WorldRemit, a London-based transfers company start-up, was founded in 2010 by Ismail Ahmed.
In March 2014 it was announced that WorldRemit had secured an investment of $40m from Accel Partners. Following the investment, Accel’s Harry Nelis joined the WorldRemit board. In February 2015 WorldRemit announced a $100m investment led by TCV. It was also announced that TCV General Partner John Rosenberg would join the WorldRemit board.
WorldRemit keeps their service simple: Send money any time, anywhere.
Online only- digital transfers can be initiated 24/7 from a smartphone, tablet or computer.
Money can be sent to bank accounts, for cash pickup, to a Mobile Money service (mobile wallets) and as mobile airtime top-up.
A Simple Process:
Benefits of using WorldRemit service:
The website is the most racially diverse in images of clients, making it clear that the company focuses on sending remittance. WorldRemit images repeatedly show proud, skilled workers in Western work settings, sending money by mobile to family in foreign settings. Family values and sending money back to families in Asia and Africa are emphasised in a number of highly professional short videos that are featured on the company’s website and Facebook page. This is clearly one of the ways the newly invested funds have been utilised, capturing the global Facebook audience through media presentation.
Services like mobile money are demonstrated as clients in Uganda are filmed explaining how essential a mobile wallet is in places where banks aren’t available. Mobile money outlets are plentiful in such countries and clients can use their mobiles to make vital purchases such a food and petrol.
Uncompetitive Remittance Rates:
WorldRemit isn’t nearly the most competitive company listed on World Bank’s remittance corridors records, nor is it available for a number of important destinations, such as sending remittance from the UK to Poland or India. When sending remittance from Australia to India, WorldRemit was the 13th best value with a total cost for sending AU$200 of AU$7.40. Expensive provider Western Union beat that rate at AU$5.88. When sending remittance from Australia to the Philippines, World Remit came in at 37th from the best rate with a total fee of AU$14.00 when sending AU$200.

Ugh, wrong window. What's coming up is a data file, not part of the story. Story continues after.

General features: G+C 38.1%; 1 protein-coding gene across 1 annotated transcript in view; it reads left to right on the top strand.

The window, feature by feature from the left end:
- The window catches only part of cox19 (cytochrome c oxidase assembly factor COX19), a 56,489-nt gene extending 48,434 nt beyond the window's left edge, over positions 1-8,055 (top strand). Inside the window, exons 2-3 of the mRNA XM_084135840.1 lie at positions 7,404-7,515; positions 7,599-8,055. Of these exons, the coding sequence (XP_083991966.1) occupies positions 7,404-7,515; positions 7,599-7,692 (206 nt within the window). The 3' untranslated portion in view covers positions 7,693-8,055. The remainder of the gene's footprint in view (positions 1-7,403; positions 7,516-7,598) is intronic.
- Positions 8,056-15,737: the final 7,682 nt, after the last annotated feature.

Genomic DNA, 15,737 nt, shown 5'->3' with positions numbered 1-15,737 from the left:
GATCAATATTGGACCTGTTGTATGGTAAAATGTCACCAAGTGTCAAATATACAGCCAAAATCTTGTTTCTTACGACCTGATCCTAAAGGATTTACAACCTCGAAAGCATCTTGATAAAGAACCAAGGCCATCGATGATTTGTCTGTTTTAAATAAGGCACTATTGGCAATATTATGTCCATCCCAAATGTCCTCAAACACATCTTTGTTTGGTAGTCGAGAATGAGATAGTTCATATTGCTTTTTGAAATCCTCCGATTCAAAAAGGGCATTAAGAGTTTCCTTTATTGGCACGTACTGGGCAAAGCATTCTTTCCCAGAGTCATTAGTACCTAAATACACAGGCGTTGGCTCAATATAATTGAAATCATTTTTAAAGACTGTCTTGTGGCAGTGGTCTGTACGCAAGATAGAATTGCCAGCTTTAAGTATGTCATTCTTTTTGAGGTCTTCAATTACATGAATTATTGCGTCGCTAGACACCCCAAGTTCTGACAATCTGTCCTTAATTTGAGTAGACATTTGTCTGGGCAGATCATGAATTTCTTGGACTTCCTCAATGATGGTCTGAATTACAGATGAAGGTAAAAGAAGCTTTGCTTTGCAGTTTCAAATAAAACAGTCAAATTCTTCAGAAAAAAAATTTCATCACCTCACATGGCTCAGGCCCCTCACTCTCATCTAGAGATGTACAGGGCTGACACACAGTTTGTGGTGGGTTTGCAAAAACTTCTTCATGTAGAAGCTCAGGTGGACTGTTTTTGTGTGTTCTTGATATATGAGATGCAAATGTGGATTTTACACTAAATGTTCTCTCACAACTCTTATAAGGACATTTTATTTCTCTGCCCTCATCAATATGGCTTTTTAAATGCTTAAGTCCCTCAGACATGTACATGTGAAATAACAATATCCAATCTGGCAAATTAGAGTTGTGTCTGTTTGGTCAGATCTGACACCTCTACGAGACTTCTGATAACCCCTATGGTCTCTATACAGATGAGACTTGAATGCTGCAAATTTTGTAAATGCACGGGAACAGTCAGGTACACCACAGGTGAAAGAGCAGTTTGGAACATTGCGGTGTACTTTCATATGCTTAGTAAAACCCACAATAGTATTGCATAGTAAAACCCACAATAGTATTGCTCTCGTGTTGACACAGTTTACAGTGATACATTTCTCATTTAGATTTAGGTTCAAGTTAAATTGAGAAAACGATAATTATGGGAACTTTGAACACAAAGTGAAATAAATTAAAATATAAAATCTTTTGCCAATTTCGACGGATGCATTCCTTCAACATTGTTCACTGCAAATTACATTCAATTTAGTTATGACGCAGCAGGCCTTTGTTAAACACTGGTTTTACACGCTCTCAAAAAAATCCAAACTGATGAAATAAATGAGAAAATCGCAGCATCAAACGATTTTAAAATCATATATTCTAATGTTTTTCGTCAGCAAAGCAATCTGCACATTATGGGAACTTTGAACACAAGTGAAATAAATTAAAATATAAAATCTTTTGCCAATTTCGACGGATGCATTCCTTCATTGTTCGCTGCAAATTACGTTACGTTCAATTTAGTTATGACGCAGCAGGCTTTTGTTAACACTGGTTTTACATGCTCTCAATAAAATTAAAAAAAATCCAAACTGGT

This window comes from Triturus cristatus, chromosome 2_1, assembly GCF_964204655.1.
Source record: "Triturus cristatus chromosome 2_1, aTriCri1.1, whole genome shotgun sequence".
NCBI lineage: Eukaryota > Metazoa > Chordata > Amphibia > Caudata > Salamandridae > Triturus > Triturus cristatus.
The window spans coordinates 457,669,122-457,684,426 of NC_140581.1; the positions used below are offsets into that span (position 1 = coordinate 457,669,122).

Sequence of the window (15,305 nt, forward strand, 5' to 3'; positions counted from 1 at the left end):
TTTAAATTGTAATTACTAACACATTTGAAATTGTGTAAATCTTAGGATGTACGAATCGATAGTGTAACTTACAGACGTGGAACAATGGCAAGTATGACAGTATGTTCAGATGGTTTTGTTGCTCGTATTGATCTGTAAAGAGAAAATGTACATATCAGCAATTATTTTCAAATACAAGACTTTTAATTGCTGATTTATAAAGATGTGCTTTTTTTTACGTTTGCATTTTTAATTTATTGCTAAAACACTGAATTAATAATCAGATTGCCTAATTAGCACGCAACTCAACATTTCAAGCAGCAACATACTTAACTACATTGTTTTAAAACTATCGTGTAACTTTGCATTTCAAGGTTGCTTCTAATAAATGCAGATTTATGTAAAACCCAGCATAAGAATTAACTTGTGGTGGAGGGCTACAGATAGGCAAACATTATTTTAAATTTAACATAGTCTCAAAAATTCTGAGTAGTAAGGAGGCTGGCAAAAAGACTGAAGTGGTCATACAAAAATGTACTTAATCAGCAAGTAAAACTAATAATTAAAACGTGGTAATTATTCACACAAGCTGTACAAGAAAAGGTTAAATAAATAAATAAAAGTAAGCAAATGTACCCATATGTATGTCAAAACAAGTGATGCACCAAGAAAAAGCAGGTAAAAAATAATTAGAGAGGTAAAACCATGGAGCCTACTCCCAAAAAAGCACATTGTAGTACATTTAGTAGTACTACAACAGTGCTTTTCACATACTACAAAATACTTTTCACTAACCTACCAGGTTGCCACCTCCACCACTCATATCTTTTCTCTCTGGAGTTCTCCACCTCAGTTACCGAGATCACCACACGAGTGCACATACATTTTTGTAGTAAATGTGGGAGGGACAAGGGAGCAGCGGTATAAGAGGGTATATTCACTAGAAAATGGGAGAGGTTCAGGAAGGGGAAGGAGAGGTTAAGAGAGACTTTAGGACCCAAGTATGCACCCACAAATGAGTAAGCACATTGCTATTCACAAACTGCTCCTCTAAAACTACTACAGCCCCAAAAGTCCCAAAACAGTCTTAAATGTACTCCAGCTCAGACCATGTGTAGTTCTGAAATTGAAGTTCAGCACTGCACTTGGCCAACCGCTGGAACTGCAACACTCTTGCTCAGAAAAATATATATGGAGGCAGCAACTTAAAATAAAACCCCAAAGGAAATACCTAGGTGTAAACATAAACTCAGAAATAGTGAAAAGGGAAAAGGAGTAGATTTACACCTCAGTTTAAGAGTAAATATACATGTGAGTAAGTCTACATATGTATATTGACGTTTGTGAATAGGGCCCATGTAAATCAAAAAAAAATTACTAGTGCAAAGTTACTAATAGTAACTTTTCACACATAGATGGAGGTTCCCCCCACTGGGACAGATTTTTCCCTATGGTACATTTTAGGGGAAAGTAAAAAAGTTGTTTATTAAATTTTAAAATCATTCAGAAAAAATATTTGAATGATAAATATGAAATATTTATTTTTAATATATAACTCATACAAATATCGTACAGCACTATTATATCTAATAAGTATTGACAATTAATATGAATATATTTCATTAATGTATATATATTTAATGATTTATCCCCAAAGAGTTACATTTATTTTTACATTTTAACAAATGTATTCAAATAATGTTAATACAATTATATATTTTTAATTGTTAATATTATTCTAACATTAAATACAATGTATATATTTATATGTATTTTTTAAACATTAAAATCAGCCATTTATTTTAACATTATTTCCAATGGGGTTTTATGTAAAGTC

Excellent 9.5 rating on TRUSTPILOT with 10,215 reviews – nearly all clients express happiness with the quick, easy and reliable service provided, many comparing the company favourably to Western Union, the transfer company they had previously had to travel to make transfers from. Compared to Western Union, those using WorldRemit’s app were positively overjoyed with the ease of service. Although clients also said that when they made errors such as inputting one wrong number when entering transfer information, it took months of emailing to rectify the error and receive a refund, they still felt very satisfied with the services received.
Contacting WorldRemit by email is the only option when money hasn’t been transferred, as clearly the company isn’t spending any of its profits on telephone customer service support.
WorldRemit offers a very lean sort of currency exchange fare which should theoretically allow for spectacular savings. Alas, where services are available, the company isn’t at the top of the list of affordable remittance. And for workers in the UK, where WorldRemit is based, it’s surprising to see remittance to Poland and India isn’t offered. Since customers who use the company are so thrilled with the improvement over Western Union (which still has better rates to many destinations), it seems WorldRemit must be doing something right. Maybe it’s the app, or just not having to travel to a Western Union location to make a transfer.
4 out of 5 stars
For ease of delivery to third world locations where banks aren’t available, mobile delivery services like mobile wallets are essential. Also mobile airtime top-up is helpful for those with dependants abroad.
Rates aren’t easy to compare- there’s no currency calculator on site, so client has to depend on the WorldRemit quote during the transfer process. Using credit card exposes client to additional unseen charges that increase their costs.